Intellectual "work" is misnamed; it is a pleasure, a dissipation, and is its own highest reward.
Hank differentiates between physical labor and intellectual work, and it is clear which he prefers. In true egalitarian fashion, Hank assumes anyone could do the intellectual work he does. But it is unlikely that the common peasants in Arthur's kingdom would be capable of intellectual work, since they have never been taught to think. Hank plans to address that, which is why one of his earliest innovations is a school system.
The rude statues of his ancestors in his palace should have an addition ... a king in commoner's garb bearing death in his arms.
To Hank—and to Twain—this is the moment when King Arthur proves himself to be noble. When Arthur risks his own life so a dying mother can hold her dying child once more. It is not a moment that traditional chivalrous tales would honor with a statue, but Hank feels King Arthur deserves one for it.
I could look into the future and see her [England] erect statues and monuments to her unspeakable Georges and other royals ... and leave unhonored the creators of this world.
Twain uses Hank to argue for his own idea of a pantheon of greatness: not royals, but genius inventors. Among the creators, Twain names Gutenberg (inventor of the printing press), Watt (inventor of an improved steam engine), Arkwright (developer of factory machinery and systems), Whitney (inventor of the cotton gin), Morse (inventor of the telegraph), Stephenson (inventor of the locomotive), and Bell (inventor of the telephone). In Hank's mind—and Twain's mind—these are the people that matter and the ones who should be recognized.
The fact is, the king was a good deal more than a king, he was a man; and ... you can't knock it out of him.
Although he is predisposed to resent the monarchy, Hank grows to have a certain admiration for King Arthur. There are many things he thinks the king does wrong, but he admires the king's inner strength. He esteems the king's ability to stand up for himself even when he is mistreated and beaten by the slave trader.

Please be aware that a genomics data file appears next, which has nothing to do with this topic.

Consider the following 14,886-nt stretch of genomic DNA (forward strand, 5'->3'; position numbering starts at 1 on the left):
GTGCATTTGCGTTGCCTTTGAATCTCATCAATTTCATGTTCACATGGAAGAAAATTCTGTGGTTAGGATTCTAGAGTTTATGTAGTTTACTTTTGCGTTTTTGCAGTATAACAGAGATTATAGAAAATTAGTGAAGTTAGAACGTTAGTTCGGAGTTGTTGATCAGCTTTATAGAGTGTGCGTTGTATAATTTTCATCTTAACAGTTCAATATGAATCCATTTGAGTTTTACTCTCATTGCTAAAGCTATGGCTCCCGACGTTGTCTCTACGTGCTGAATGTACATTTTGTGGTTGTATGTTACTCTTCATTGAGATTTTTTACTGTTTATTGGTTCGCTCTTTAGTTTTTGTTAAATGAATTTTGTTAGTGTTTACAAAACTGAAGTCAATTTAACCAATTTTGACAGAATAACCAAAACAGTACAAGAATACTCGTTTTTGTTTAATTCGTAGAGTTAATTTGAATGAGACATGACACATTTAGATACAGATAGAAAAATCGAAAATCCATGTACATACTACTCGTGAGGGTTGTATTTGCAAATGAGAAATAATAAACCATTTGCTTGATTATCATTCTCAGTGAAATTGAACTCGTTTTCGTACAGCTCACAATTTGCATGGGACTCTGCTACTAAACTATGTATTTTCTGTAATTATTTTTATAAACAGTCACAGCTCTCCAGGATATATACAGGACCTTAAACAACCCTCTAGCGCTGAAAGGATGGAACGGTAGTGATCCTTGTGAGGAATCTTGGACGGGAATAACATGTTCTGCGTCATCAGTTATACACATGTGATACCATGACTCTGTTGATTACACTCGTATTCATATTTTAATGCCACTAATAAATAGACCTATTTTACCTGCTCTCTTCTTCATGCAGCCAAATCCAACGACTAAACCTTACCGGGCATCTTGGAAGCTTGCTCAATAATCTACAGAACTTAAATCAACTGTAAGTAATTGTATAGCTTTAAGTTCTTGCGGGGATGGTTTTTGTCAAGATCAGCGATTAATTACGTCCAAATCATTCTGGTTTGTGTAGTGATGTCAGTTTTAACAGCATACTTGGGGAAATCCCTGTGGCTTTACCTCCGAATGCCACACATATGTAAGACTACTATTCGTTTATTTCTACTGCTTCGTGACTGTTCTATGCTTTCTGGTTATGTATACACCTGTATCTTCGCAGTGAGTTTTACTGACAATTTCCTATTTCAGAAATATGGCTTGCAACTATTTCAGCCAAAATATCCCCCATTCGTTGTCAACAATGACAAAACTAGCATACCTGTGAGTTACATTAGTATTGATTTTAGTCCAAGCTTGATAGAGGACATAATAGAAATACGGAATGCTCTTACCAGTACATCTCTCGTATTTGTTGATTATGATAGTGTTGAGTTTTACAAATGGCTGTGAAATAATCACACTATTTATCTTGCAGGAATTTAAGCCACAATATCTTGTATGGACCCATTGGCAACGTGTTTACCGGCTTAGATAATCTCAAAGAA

Somehow, every time the magic of fol-de-rol tried conclusions with the magic of science, the magic of fol-de-rol got left.
Hank contrasts Merlin's magic (the magic of fol-de-rol) with his own magic (the magic of science), and he is clear on who will win. Magic, in Hank's mind, is a con, a trick, and science can beat it every time.
A royal family of cats would answer every purpose. They would be as useful as any other royal family, they would know as much.
Twain had a well-known fondness for cats. Here the narrator reports that Clarence argues that a ruling family of cats might be the same—or even better—than a ruling family of humans. Clarence goes through a long list of the ways in which cat rulers might be equivalent to human royalty. The extended metaphor is humorous, but it also serves as another comment on Twain's view of the monarchy: royalty could be kept as pets, as long as they didn't try to do anything important.
You know that yourself, if you've watched your child through the Valley of the Shadow and seen it come back to life.
Several of Twain's children died before him, as did his wife. Twain knows something about sitting by a sickbed and wondering if his child will get well again. Here he puts those strong emotions into a brief sentence from Hank about Hello-Central. In addition to expressing his own feelings, Twain takes this opportunity to make it clear that Hank genuinely loves Hello-Central.
Hank is waiting for the knights to attack him and his "boys" in their cave. He thinks he sees people lining the ditch near their defenses, but he is reluctant to trust his eyes. In fact, he is correct and the knights he sees will begin their offensive against his stronghold in just a few hours.